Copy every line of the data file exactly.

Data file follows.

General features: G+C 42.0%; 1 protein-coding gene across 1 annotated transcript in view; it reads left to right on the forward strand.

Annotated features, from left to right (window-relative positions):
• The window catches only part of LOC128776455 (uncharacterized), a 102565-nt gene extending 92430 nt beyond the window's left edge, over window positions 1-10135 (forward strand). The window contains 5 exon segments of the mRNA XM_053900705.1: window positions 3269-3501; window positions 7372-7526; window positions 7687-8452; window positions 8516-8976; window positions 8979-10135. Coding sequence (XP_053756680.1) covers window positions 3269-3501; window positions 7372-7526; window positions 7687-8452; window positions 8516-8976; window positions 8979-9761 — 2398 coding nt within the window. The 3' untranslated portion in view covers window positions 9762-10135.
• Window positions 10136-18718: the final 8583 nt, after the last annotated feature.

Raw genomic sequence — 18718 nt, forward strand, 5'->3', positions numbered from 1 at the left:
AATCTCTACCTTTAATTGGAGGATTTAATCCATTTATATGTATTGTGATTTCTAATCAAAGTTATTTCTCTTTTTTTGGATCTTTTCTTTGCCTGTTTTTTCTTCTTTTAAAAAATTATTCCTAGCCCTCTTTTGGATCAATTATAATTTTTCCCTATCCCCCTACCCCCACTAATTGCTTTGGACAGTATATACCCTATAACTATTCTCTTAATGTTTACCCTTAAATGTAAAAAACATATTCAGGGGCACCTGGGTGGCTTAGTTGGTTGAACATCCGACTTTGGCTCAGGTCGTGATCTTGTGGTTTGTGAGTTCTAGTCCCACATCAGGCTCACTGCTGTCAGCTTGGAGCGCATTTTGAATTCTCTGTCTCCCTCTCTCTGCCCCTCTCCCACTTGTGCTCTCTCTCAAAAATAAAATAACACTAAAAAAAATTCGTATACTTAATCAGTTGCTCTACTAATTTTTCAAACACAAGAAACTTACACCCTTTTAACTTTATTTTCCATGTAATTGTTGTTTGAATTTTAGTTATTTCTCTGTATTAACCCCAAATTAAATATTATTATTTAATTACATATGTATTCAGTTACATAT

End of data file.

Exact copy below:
General features: G+C 42.0%; 1 protein-coding gene across 1 annotated transcript in view; it reads left to right on the forward strand.

Annotated features, from left to right (window-relative positions):
• The window catches only part of LOC128776455 (uncharacterized), a 102565-nt gene extending 92430 nt beyond the window's left edge, over window positions 1-10135 (forward strand). The window contains 5 exon segments of the mRNA XM_053900705.1: window positions 3269-3501; window positions 7372-7526; window positions 7687-8452; window positions 8516-8976; window positions 8979-10135. Coding sequence (XP_053756680.1) covers window positions 3269-3501; window positions 7372-7526; window positions 7687-8452; window positions 8516-8976; window positions 8979-9761 — 2398 coding nt within the window. The 3' untranslated portion in view covers window positions 9762-10135.
• Window positions 10136-18718: the final 8583 nt, after the last annotated feature.

Raw genomic sequence — 18718 nt, forward strand, 5'->3', positions numbered from 1 at the left:
AATCTCTACCTTTAATTGGAGGATTTAATCCATTTATATGTATTGTGATTTCTAATCAAAGTTATTTCTCTTTTTTTGGATCTTTTCTTTGCCTGTTTTTTCTTCTTTTAAAAAATTATTCCTAGCCCTCTTTTGGATCAATTATAATTTTTCCCTATCCCCCTACCCCCACTAATTGCTTTGGACAGTATATACCCTATAACTATTCTCTTAATGTTTACCCTTAAATGTAAAAAACATATTCAGGGGCACCTGGGTGGCTTAGTTGGTTGAACATCCGACTTTGGCTCAGGTCGTGATCTTGTGGTTTGTGAGTTCTAGTCCCACATCAGGCTCACTGCTGTCAGCTTGGAGCGCATTTTGAATTCTCTGTCTCCCTCTCTCTGCCCCTCTCCCACTTGTGCTCTCTCTCAAAAATAAAATAACACTAAAAAAAATTCGTATACTTAATCAGTTGCTCTACTAATTTTTCAAACACAAGAAACTTACACCCTTTTAACTTTATTTTCCATGTAATTGTTGTTTGAATTTTAGTTATTTCTCTGTATTAACCCCAAATTAAATATTATTATTTAATTACATATGTATTCAGTTACATAT